The Japanese Love Hotel

love_hotel_-_tokyoValentine’s Day is approaching and chances are, the love hotels in Japan will experience an increase in business. The Japanese love hotel (actually called “rabu hoteru,” the Japanese pronunciation of the English words “love” and “hotel”) is somewhat of a uniquely Japanese cultural phenomenon for adults.

Because the metropolitan areas of Japan are especially crowded, space is limited and many apartment buildings have thin walls that can make privacy a little difficult to come by. Living with family–which is much more culturally accepted for young adults before marriage in Japan than it is in Western countries–can also complicate trying to have sexual relations with a partner. In order to have some privacy, many couples look to have their sexual encounters at love hotels. (Of course, there are people having affairs and illicit encounters that turn to love hotels as well, but the majority of customers are couples in need of privacy.)

Love hotels are different than regular hotels in that they specifically cater to people having sex and giving couples privacy. Many of these hotels have no windows and discrete entrances so that couples don’t have to worry about being seen. They often also don’t have anyone manning the front desk (but they may). Instead, couples select a room via a computer screen and deposit the room key card on their way out in order to verify that they’ve left. Couples can also often purchase sex toys and costumes via vending machines.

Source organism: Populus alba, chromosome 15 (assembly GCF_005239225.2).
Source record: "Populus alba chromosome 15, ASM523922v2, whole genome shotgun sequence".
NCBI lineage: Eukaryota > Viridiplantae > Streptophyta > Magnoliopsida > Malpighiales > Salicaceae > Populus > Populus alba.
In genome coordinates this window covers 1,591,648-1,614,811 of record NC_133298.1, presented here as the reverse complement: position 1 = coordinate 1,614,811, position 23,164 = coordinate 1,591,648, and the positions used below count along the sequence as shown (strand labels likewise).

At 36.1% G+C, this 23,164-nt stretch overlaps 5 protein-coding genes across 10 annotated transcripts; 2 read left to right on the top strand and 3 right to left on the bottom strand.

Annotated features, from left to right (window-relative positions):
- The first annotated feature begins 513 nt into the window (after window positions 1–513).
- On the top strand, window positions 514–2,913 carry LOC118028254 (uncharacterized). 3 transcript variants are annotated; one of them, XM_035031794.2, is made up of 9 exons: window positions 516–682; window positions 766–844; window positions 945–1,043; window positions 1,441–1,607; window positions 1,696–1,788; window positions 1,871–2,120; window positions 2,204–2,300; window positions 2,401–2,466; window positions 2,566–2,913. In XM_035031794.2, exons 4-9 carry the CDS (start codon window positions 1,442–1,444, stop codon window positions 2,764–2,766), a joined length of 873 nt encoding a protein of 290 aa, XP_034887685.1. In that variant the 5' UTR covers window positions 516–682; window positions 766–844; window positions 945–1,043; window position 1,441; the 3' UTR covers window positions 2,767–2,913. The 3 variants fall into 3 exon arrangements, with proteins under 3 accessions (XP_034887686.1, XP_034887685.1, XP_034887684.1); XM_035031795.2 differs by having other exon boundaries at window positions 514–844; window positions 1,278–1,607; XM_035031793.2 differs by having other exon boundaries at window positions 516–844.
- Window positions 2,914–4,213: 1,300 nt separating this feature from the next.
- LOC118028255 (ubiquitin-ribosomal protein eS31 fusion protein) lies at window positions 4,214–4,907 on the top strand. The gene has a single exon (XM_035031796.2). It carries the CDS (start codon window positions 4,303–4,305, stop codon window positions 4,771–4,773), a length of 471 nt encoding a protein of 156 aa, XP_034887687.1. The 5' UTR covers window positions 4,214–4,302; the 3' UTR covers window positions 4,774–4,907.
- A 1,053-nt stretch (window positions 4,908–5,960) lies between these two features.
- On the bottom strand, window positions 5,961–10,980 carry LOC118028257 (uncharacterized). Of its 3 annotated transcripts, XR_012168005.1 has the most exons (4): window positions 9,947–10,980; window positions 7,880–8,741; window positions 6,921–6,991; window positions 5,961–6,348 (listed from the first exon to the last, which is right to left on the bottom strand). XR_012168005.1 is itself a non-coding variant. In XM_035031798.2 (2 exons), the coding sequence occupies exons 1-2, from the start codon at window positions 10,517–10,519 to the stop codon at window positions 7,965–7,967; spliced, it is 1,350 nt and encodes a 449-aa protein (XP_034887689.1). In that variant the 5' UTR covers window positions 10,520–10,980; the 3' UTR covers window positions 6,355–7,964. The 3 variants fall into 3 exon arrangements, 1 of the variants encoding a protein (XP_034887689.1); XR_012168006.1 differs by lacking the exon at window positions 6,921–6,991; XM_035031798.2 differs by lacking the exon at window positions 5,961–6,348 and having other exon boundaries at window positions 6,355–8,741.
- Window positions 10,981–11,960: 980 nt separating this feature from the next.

Many of the love hotel rooms are themed to add to the excitement. Themes can include fetishes and may also include pop culture references like anime characters or even Hello Kitty. Some theme rooms don’t resemble bedrooms at all and recreate an entire scenario, like a bad student in detention after school with a teacher, an encounter on a train car, or a nurse providing a checkup for a patient.

Love hotels are not intended for long stays. After usually 10 pm, couples may choose to pay for an overnight stay. However, they may come to the hotel at any time and stay for a shorter period (called a “rest” stay) from anywhere between one and three hours. Rates vary by hotel, but a “rest” could cost around ¥2800 to ¥4500 (~US$34 to $55) and an overnight “stay” could cost about ¥7500 to ¥12,000 (~US$92 to $147).  Leaving the hotel  before you’ve finished with your stay is usually discouraged.

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